How Does an A-Share Mutual Fund Work?
An A-Share mutual fund (also known as a front-load mutual fund) is a term used to describe a mutual fund in which a percentage is taken from the money to be invested BEFORE the money is invested. Huh? Well, it works like this:
You have $10,000 to invest. You go to a brokerage firm like Merrill Lynch or someplace that is "full service." You give them the $10,000 to put in an A-Share mutual fund. The average front-load runs around 5.75%. So, $575 will be taken from your $10,000 investment and the remainder of $9,425 will go to work for you in the mutual fund. Now, each year the mutual fund will charge you management expenses which can range from .60% to 1.5% (some are higher, some are lower). Of this expense, .25% goes to the broker in the form of a trail.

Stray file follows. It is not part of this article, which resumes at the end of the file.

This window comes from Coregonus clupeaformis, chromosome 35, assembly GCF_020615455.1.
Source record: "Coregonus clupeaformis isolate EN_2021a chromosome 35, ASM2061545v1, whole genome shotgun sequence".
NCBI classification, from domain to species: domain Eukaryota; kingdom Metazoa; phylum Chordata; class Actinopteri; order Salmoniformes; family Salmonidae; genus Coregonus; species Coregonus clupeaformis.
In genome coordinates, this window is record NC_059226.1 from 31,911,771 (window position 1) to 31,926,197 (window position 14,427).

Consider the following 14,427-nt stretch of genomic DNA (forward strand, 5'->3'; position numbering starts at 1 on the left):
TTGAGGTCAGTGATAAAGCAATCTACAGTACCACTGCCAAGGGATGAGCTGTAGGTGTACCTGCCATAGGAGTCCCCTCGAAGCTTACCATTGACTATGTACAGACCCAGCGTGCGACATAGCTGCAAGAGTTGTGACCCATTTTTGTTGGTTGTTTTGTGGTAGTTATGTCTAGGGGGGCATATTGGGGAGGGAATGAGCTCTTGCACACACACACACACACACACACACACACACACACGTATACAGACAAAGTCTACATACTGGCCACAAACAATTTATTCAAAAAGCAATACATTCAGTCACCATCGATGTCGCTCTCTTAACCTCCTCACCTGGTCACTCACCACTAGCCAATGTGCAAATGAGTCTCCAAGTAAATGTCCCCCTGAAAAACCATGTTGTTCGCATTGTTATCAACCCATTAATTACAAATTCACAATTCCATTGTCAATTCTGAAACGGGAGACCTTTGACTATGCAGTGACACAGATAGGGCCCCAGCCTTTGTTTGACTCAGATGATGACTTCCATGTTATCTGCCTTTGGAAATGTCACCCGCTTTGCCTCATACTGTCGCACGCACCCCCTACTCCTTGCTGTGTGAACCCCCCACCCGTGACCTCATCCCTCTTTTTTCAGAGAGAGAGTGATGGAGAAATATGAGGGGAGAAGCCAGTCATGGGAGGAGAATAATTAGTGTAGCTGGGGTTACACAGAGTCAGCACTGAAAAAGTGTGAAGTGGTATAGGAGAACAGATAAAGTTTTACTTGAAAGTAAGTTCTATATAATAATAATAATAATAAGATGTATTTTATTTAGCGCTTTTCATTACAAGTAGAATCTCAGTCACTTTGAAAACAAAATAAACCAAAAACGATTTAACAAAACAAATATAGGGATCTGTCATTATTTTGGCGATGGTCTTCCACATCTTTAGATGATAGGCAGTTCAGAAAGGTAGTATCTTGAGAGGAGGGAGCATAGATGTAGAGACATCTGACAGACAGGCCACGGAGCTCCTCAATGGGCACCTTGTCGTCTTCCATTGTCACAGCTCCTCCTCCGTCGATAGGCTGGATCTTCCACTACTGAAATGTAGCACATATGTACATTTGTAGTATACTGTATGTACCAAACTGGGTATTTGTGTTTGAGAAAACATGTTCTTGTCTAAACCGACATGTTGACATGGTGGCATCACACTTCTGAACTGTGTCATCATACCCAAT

Does this make load-funds bad? Not necessarily. There are some pretty reputable companies out there that charge loads. American Funds is one such company. Although they charge a front-load of 5.75% on their A share class, they manage to keep annual expenses low.
Next time I'll talk about different share classes and what they mean.